We aren’t big on resolutions. We have goals but they usually start on a Tuesday of some random week with no real connection to “new year, new you.” For the last couple of years I have been feeling a little lost on what I want to accomplish. I use to be a person who was able to save money regardless of the reason. Now it feels very odd to save money with no real purpose or goal. Sure, we are trying to pay down our mortgage and are saving for retirement but that is just so far off in the future. Nothing in the short term to work towards has downgraded our motivation.
Updating Our Budget:
It started with re-doing our budget. I go back to work in the next 7 months which means daycare. Our quickest course of action was a refresh on our budget. We were just trying to get a plan to cover daycare costs so we cut where we needed to to get that cost in place. When we did that we didn’t do a holistic budget review. Looking at the money we are allocating to vacation knowing that we might not be going anywhere this year I wonder if it is the best use of our money. It’s not that we don’t want to go anywhere it’s just that between the baby, having Scott’s income reduced and me not working for 15 months we don’t have as much money kicking around as we use to. So every place that we put our dollars needs to align to our goals 100%.
What To Do:
Over the weekend I brought this up to Scott and he echoed my feelings. So we decided to make a list of things we want to accomplish in the next 5 years. In the next month we will get together to compare lists and figure out what we are going to work on. We have talked about some of the goals we have and set up guidelines to make sure we are on the same page.
Why 5 Years:
We just celebrated 5 years in the house. If I look back on where we were in early 2013, we are very different than we are now. Our health has improved, we have reached a goal to pay off 25% of our mortgage, we have a child, I got promoted, Scott’s working at a job he loves, we did 3 major renos, hit major milestones in our retirement investments and started Couple of Sense. That is a lot in 5 years. So we if focus on what we can do in 5 years it tends to be a lot vs what we can get done in 1 year. Most of our goals are long term so focusing on 5 years is enough to hold our attention and enough time to actually accomplish things. For us, focusing on 10 years is too far away and 1 year isn’t enough time.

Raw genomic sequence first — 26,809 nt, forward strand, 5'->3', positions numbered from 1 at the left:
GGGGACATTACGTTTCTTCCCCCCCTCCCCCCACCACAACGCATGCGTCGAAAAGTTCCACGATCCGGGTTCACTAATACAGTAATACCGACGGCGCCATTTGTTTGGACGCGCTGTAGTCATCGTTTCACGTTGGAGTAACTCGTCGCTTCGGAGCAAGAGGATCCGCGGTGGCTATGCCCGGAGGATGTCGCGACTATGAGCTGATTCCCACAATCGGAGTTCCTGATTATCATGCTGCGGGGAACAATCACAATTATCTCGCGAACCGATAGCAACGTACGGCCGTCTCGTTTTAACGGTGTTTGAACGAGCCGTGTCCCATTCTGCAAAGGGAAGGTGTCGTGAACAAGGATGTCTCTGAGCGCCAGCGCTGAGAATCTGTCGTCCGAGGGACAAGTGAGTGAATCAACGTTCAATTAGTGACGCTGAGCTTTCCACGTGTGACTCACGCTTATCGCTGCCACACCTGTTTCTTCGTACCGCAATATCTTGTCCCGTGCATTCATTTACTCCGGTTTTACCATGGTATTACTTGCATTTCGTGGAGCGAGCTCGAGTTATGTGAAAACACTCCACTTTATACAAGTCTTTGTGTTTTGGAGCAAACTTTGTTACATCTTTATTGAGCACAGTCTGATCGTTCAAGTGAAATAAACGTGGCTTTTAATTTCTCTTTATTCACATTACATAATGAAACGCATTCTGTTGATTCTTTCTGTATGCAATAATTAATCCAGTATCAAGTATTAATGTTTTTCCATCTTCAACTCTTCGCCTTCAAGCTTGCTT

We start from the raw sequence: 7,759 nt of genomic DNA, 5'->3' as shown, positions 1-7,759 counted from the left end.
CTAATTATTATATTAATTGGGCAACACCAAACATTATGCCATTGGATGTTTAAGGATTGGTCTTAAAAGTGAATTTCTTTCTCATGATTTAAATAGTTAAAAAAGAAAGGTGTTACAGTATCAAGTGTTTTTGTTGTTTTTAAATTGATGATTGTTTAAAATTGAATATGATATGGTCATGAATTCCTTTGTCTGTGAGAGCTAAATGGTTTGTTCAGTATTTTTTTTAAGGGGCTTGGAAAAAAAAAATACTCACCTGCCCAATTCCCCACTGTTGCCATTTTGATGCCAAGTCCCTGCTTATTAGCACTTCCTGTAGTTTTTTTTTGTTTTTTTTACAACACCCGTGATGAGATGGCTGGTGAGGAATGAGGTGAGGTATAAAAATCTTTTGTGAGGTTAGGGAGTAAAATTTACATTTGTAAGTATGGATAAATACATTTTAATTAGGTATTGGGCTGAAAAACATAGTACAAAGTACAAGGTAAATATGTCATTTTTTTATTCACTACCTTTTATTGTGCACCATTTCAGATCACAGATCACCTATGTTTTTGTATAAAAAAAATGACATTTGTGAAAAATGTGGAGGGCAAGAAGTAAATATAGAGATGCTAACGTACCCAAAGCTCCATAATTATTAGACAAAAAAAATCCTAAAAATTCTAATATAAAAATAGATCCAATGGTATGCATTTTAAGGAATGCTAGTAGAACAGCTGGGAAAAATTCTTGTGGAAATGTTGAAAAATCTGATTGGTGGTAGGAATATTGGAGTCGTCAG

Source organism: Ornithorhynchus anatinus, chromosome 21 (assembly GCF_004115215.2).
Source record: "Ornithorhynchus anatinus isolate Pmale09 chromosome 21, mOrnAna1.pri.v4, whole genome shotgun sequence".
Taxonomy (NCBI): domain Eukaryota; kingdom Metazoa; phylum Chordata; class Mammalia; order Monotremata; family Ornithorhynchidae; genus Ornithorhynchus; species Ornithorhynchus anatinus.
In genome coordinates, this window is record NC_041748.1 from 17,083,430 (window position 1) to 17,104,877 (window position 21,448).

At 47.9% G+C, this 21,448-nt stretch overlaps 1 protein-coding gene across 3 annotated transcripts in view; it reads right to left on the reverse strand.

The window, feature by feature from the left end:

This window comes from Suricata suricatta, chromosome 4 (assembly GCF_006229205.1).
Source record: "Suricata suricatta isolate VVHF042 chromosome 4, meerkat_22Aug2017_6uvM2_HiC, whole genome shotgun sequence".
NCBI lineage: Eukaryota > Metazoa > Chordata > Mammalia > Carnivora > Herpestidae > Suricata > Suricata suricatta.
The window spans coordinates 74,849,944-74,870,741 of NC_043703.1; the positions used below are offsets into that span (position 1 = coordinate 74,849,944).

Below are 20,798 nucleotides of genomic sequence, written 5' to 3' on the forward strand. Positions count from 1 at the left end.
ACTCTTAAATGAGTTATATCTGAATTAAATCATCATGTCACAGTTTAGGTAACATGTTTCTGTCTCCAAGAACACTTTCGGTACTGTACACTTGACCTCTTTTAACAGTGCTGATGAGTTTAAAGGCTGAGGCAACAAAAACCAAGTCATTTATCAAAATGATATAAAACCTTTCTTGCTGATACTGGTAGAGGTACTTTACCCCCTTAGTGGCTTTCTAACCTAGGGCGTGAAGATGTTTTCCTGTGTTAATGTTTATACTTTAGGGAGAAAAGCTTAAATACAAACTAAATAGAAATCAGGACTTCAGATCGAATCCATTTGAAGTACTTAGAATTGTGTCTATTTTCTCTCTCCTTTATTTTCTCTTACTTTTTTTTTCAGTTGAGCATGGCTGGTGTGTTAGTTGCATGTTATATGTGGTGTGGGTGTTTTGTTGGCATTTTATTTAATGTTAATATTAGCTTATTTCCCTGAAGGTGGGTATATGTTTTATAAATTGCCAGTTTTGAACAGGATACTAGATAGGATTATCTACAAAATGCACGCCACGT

How do you set goals?
I immediately started just writing down what I wanted to get done. At first I was saying what I wanted to have in 5 years time, but then I opened up to the possibility of what I want to get done within that time. Slight change in wording but it makes a difference on how I think about it. Originally I was focusing on 5 goals only but after listing everything I want to get done it was much higher than 5. I don’t want to overwhelm myself but I want to push myself. I need to find a balance. It might not be perfect but something I want to look back the same way I look back on 2013 and be amazed by how far we have come.
Make sure you are on the same page as your partner:
Our strategy is to walk away and make goals that we want, either personal or together. After about a month we will come together and make sure we are on the same page. Even if the goals are individual we need a plan on how the other person will support that goal. For example I can’t say “I want to get a promotion when I go back to work” and then we decide that I have 100% of the child care responsibilities. Knowing what I know now about getting promoted in my company that will never work. Same goes the other way around if Scott wants to change careers, stay at home with Ava or any other number of things. We are a team, with one pool of money so we have to act like a team.
Never Mind The Resolutions:
If you are feeling discouraged about making resolutions I would encourage you to re-frame them as goals instead. While it seems like a neat little package to have something started and completed in 1 year sometimes life does not work like that. Think about 3-5 years and play the long game with your goals. You will still accomplish so much over a decade but for certain goals it doesn’t make a lot of sense to measure in months. If you are saving for a big purchase, paying off student loans or pursuing FIRE (Financial Independence and Retire Early) you are much better off spreading out the goal horizon. Not many of us can make big financial moves without years of prep work.
How do you set out goals? Do you focus on 1, 5 or 10 years? I would love to know so share in the comments.